As you can see from this telecom company’s profile, CNBC also has fantastic charts. Outside the brokerage world, it’s hard to find a better set of free performance analysis tools.
FactSet is a research platform built by and for financial professionals. It’s not just for company research, of course: its comprehensive reports tease out hidden trends, secular shifts, and arbitrage opportunities the world over. If you’re seeking information on otherwise opaque organizations or their activities, and you don’t mind paying for access to its powerful tools, FactSet is worth a closer look.
Crunchbase is arguably the best place to find detailed information about early-stage companies, individual entrepreneurs, investors, and others involved in the startup ecosystem. It hews to a freemium model, which means its best features are hidden behind a users-only wall. If you’re looking for quick answers, like who runs a particular startup or which hot new companies comprise a particular VC’s portfolio, you won’t need to pay.
LexisNexis is a digital research pioneer. Back in the 1970s, when the Internet was still just a gleam in the U.S. military’s eye, LexisNexis was quietly compiling databases of legal and financial documents for easy scanning and review. For years, the company had a near-monopoly on such information, and while it’s obviously no longer in pole position, it remains a great resource for hard-to-find information about private companies — including regulatory filings, court documents, patents, and more.
9. University Archives
When did you last spend time in your local university’s archives building?
Unless you’re an academic or dedicated private researcher, you probably can’t answer that question. Nor should you have to. Thanks to the magic of the Internet, whose consumer face grew in large part out of a need to systematize the untold terabytes of information owned or supervised by U.S. research institutions, a lot of what you can pore through by hand is also available online.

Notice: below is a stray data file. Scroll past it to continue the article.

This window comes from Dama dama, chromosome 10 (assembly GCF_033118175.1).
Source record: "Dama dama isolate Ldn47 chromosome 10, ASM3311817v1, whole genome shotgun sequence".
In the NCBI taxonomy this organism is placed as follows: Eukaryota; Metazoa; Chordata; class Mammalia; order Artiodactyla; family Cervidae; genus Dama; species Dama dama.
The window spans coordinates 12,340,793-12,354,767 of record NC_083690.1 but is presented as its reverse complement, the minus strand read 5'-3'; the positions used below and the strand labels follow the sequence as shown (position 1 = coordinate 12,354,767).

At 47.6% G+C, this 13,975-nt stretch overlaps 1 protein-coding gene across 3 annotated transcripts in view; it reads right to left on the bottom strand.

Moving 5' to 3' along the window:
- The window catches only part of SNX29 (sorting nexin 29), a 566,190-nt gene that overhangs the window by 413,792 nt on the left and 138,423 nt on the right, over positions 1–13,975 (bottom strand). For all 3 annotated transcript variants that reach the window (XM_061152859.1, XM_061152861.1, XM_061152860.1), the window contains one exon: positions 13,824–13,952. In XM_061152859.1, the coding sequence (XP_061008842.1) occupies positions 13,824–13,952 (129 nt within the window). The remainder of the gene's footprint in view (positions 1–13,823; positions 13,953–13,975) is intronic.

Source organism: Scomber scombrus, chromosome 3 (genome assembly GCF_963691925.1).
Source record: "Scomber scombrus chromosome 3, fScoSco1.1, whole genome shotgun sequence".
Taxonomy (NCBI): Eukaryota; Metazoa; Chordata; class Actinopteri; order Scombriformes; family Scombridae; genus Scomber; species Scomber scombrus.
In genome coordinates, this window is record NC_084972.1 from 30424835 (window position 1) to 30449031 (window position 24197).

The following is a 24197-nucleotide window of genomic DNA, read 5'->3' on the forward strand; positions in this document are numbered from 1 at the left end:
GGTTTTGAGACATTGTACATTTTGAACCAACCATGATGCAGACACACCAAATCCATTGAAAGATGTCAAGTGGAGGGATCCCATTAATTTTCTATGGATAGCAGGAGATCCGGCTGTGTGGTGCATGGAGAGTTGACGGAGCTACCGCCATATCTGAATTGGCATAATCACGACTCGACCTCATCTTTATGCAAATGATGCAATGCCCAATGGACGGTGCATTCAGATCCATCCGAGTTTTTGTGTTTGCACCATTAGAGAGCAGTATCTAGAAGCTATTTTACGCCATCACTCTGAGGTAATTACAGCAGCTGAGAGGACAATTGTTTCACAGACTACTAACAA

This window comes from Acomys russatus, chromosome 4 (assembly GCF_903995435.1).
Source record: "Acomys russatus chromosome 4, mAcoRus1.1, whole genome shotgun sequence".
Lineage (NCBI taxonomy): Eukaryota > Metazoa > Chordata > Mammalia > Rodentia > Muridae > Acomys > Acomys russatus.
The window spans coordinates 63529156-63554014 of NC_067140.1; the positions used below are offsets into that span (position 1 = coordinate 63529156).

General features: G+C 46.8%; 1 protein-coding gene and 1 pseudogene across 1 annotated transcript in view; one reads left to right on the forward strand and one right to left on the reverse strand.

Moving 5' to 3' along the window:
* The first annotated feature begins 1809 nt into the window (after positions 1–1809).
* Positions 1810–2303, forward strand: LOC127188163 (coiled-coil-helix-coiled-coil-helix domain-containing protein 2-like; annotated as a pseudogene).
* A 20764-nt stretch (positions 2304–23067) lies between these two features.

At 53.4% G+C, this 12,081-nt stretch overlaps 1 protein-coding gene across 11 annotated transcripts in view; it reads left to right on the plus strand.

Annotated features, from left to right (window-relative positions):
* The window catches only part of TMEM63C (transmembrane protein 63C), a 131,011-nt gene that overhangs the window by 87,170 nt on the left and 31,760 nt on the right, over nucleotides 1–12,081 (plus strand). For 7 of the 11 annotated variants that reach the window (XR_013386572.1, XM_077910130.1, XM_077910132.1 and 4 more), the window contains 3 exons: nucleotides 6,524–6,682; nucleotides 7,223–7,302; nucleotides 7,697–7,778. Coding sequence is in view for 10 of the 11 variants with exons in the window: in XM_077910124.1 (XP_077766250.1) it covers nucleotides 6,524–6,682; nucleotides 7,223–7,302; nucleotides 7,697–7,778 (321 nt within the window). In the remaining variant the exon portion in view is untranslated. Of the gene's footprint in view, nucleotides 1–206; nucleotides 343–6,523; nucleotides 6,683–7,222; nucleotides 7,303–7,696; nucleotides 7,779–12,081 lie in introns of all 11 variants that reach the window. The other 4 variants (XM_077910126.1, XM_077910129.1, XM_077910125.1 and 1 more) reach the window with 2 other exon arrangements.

Great news for allergy sufferers and homebodies, if no one else.
Like Crunchbase, Angel.co is a great resource for people researching early stage companies and their investors. If the main thrust of your research is to determine whether a particular organization would make a suitable employer, angel.co doubles as a job board for techies and other knowledge economy workers — so it might just help you kill two birds with one stone.
The Truth Is Out There
These aren’t the only places to find information about public and private for-profit entities. Depending on the nature and prominence of the company you’re researching and the type of information you seek, you can likely find what you’re looking for in dozens of other places.
Of course, time is money. When you’ve got a million other things on your plate, it helps to know exactly what you’re looking for — and exactly where to find. Here’s to an efficient search!